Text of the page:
Figure 1
Figure 1

Map illustrating the location and spatial organization of La Réunion in the western Indian Ocean. The map was generated by EL. Altitude contour lines and shaded relief were generated using publicly available geographic data from the General Bathymetric Charts of the Oceans (The GEBCO_08 Grid, version 20100927, http://www.gebco.net). Data on land-use, benthic cover, hydrography, precipitation and administrative units were extracted from OpenStreetMap (http://www.openstreetmap.org). OpenStreetMap is open data, licensed under the Open Data Commons Open Database License (ODbL) by the OpenStreetMap Foundation (OSMF). GCRMN stands for Global Coral Reef Monitoring Network. The map was generated using QGIS 2.18 software (GNU licence).

Ocean-based activities in La Réunion include fishing and a wide range of water sports. Most fishing effort in the coastal waters of La Réunion comes from small fishing vessels (<12 m)33. Since 2007, 80% of fringing coral reefs located along the western and southern coast are protected within the Réserve Naturelle Nationale Marine de La Réunion (RNNMR, Fig. 1). Coastal tourism and leisure activities are concentrated on the leeward side of the island (west)28. Tourism grew rapidly from 120,000 tourists in the early 1980s to 400,000 since the early 2000s (+330%; La Réunion Tourism Board).

Surfers, bathers, and spear-fishers are among the ocean-user groups most exposed to the potential for SHIs8. Imported during the 1960s in La Réunion, surfing is practiced across approximately 50 distinct locations (grouped into 34 broader surfing sectors), including 40 within the boundaries of the RNNMR. The surfer population was estimated at 10,000 in the 2010s, while windsurfing and kitesurfing had only approximately 500 regular users during the same period34. Since 2014, 46 recreational scuba diving operators have been active in La Réunion (including 21 commercial), mostly on the west coast (87%), for a total of 140,000 annual dives. In 2002 the density of spear fishers on the island was estimated to be a maximum of 0.5 spear fishers per day per km of coastline along the leeward coast35.

Results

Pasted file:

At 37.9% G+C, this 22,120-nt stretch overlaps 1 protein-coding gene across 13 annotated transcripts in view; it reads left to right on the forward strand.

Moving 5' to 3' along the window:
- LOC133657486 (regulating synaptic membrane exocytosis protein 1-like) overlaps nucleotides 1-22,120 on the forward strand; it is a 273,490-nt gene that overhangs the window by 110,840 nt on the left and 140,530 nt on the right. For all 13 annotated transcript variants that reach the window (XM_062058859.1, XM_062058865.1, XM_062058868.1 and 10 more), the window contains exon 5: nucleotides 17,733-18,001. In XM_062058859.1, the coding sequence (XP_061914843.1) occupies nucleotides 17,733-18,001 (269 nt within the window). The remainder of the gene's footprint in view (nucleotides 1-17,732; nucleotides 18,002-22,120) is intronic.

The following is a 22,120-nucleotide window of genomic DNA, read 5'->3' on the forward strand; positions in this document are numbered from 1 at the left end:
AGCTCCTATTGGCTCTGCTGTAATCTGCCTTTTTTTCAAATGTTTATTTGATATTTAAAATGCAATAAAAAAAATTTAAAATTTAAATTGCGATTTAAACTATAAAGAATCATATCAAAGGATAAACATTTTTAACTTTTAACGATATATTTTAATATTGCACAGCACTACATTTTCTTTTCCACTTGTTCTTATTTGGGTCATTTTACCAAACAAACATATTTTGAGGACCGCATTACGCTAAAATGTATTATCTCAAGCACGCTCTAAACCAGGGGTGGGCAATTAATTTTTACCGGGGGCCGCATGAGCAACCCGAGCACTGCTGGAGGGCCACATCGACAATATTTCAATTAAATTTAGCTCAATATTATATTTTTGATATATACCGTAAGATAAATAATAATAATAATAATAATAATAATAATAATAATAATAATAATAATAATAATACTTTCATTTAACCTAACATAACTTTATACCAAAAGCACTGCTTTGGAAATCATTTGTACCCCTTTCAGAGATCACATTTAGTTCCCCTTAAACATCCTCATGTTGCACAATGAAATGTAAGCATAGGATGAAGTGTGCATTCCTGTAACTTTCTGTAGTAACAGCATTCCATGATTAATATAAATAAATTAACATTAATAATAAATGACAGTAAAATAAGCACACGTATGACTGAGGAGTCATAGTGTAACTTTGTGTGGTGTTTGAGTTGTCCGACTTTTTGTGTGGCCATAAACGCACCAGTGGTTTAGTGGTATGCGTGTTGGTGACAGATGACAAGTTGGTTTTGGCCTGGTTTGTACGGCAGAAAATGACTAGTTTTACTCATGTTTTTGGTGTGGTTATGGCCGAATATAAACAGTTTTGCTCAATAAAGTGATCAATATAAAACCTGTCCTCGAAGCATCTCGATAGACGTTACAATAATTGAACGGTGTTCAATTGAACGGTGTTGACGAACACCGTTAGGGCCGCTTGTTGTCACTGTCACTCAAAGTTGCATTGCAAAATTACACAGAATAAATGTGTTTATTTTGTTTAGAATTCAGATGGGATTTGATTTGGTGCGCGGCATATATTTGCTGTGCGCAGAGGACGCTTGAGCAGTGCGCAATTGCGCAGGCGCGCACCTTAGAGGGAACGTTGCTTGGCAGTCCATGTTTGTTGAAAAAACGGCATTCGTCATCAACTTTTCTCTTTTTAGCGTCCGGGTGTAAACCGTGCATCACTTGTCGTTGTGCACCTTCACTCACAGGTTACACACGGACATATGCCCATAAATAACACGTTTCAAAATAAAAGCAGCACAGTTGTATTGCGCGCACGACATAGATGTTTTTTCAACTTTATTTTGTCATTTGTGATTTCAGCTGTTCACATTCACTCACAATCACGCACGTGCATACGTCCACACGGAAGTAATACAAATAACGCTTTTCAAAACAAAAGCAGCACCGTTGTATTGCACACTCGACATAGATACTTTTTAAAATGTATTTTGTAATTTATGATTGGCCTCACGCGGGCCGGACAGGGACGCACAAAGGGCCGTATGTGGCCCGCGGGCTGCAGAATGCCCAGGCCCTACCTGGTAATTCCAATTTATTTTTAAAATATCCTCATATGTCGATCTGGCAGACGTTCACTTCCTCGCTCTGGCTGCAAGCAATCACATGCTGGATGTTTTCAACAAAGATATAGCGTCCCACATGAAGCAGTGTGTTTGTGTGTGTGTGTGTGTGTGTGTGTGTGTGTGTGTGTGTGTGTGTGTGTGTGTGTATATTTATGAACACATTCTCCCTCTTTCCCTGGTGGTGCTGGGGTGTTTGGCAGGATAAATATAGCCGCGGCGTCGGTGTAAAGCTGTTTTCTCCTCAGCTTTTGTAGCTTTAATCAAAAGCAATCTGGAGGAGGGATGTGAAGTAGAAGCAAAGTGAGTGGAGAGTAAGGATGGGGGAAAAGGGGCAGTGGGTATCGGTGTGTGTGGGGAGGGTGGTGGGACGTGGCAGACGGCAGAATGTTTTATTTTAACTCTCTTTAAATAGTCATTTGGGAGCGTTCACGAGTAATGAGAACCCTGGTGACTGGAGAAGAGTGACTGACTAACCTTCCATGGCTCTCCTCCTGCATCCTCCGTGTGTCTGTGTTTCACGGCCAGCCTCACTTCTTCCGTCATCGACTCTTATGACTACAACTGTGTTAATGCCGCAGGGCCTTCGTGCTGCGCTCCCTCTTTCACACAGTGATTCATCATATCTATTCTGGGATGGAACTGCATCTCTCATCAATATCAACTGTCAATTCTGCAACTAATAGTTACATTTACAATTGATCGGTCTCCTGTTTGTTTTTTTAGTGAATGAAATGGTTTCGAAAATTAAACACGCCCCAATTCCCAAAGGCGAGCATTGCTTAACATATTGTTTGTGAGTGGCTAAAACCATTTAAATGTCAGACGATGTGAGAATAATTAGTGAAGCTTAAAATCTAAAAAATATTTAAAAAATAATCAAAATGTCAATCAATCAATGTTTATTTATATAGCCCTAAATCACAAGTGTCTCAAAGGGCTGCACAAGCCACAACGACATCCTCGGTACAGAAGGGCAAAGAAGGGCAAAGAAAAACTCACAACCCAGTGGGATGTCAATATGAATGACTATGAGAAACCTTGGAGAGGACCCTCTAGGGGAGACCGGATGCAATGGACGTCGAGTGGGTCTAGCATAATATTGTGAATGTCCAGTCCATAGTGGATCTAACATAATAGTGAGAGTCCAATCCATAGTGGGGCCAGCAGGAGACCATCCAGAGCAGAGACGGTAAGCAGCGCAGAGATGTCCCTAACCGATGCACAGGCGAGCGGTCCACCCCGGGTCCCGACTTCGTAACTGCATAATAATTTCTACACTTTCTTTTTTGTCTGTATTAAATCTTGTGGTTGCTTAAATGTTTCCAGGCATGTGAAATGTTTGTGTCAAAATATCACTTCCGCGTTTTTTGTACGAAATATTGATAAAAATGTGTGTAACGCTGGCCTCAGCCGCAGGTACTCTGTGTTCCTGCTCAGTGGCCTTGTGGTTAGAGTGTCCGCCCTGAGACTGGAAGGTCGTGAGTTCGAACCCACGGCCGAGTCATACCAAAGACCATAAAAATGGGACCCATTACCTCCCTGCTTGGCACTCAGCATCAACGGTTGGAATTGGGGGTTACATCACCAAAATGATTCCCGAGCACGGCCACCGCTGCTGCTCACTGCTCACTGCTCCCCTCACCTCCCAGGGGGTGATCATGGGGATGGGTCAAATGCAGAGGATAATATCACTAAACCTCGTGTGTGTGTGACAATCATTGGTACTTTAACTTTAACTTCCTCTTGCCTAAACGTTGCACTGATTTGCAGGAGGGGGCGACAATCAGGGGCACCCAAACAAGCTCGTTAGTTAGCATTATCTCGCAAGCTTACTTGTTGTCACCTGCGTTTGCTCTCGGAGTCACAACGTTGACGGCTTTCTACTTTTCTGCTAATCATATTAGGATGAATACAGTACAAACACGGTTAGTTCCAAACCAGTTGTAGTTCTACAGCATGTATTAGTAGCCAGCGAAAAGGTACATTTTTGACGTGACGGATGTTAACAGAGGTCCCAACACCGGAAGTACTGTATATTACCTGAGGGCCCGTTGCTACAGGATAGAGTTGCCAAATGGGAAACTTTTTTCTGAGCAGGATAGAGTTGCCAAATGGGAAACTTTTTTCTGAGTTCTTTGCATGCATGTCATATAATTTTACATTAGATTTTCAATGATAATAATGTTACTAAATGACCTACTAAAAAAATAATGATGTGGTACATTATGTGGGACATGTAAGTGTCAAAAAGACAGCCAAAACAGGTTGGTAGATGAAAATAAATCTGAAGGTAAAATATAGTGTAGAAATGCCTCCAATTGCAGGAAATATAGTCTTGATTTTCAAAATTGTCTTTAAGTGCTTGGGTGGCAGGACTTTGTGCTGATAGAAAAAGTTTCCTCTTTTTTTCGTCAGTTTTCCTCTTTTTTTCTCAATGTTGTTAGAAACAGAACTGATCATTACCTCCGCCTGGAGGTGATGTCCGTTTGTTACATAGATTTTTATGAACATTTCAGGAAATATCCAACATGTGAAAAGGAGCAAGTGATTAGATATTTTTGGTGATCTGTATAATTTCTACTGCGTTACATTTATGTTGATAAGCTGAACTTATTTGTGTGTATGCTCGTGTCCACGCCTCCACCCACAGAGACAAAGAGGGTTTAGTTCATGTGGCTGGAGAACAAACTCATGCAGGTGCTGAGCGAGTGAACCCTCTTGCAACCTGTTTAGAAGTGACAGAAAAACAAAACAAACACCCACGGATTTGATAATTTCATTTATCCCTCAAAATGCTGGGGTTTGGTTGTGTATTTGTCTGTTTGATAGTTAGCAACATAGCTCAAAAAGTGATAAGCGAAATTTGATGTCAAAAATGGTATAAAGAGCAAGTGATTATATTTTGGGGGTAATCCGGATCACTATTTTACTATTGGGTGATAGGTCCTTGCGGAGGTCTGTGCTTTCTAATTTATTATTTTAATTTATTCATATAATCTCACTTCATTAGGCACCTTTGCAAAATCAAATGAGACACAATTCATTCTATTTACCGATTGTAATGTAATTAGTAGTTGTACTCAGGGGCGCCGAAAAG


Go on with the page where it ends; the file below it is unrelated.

Shark bite records and incidence per ocean-user group (1980–2016)

Of the 51 SHI recorded during the study period (1980–2016), 43 shark bite events fitted the criteria for inclusion in the study (Fig. 2). Of the 43 shark bite events, 67% involved surfers (n = 29), with the remaining 33% involving swimmers (n = 5), spear fishers (n = 5), windsurfers (n = 2), a gillnet fisher (n = 1), and a kayaker (n = 1; Fig. 2a). Across all activities, 42% of bites were fatal. However, this proportion reaches 64% for non-surfers (Fig. 2b). Shark bite events involving swimmers and windsurfers were all fatal. The case fatality rate (CFR) for isolated victims (i.e., no other person within 100 m) was 59% (n = 11) compared to 32% (n = 7) for non-isolated victims. The average age of victims across all activities was 29 ± 1.78 (mean ± SEM) and 28 ± 2.04 for surfers only. The sex-ratio (F:M) of victims was 2:12 for non-surfers, while all surfers were males. The species of shark involved was documented for 18 cases (42% of all events), including 12 events on surfers. Recorded species were Carcharhinus leucas for 11 cases (61%) and Galeocerdo cuvier for 5 cases (28%). The remaining two cases involved Carcharhinus albimarginatus and Carcharhinus amblyrhynchos. For the 12 shark bite events on surfers, 72% of cases involved C. leucas, with the remaining identified as G. cuvier.

Figure 2
Figure 2

Shark bite incidence and incidence rate from 1988 to 2016 in La Réunion (43 events selected over 51 recorded). Incidence of shark bite events per category of coastal ocean-users (a) and per year (black triangles indicate fatal events) (b), reconstructed average annual instantaneous count of surfers (ICS) (the two vertical lines indicate the aerial survey period 2010–2013) (c), annual shark bite incidence rate for surfers (per million hours of surfing) (d) and the chronology of shark bite incidence for surfers (n = 29 events) per benthic substrate cover (coral reef in red) (e).

Over the 1980–2016 period, the mean incidence of shark bites for all categories of ocean-users was 1.2 ± 0.2 events per year, with a positive annual rate of change of 0.05 (r2 = 0.14, p = 0.01), and a peak-value of seven events in 2011 (see Supplementary Fig. S2). The first shark bite on a surfer was recorded in 1988, and 52% of bites on surfers occurred between 2010 and 2016. The mean incidence of shark bites on surfers was 0.8 ± 0.2 event per year, with a positive annual rate of 0.06 (r2 = 0.26, p < 0.01) and a peak-value of five events in 2011.

Abundance of surfers and shark bite incidence rate for surfers (1988–2016)

The total estimated surfing activity along the coastline of La Réunion over the 1988–2016 period is 9.5 millions hours. The average instantaneous count of surfers (ICS) over this period in La Réunion was 74.3 ± 9.7. The mean ICS per surf sector (n = 34) was 2.2 ± 0.7 with a maximum of 15.8 (in the surf sector of Saint-Paul - Trois-Bassins, on the west coast). From 1988 to 2011, the ICS increased 14-fold from an estimated minimum of 12 in 1988, to a maximum of 163.4 in 2011 (Fig. 2c). From 2011 to 2014, the mean ICS decreased 10-fold to 16, similar to its levels during the 1990s.

The vast majority (96.4%) of the ICS was distributed along the leeward coast, on coral reef-associated substrate (concentrating 75.1% of the total ICS) and mixed sediments/rocky reef (21.3% of the total ICS). Surfing on the windward coast (3.6% of ICS) is marginal. There were no marked seasonal (summer: 52%, winter: 48%) nor diel (morning: 51%, afternoon: 49%) patterns of ICS detected over the 2010–2012 period (aircraft-based survey results). However, since 2012, surfers have been observed practicing earlier in the morning (57% of daily ICS occurred in the morning in 2012, compared to 45% in 2010).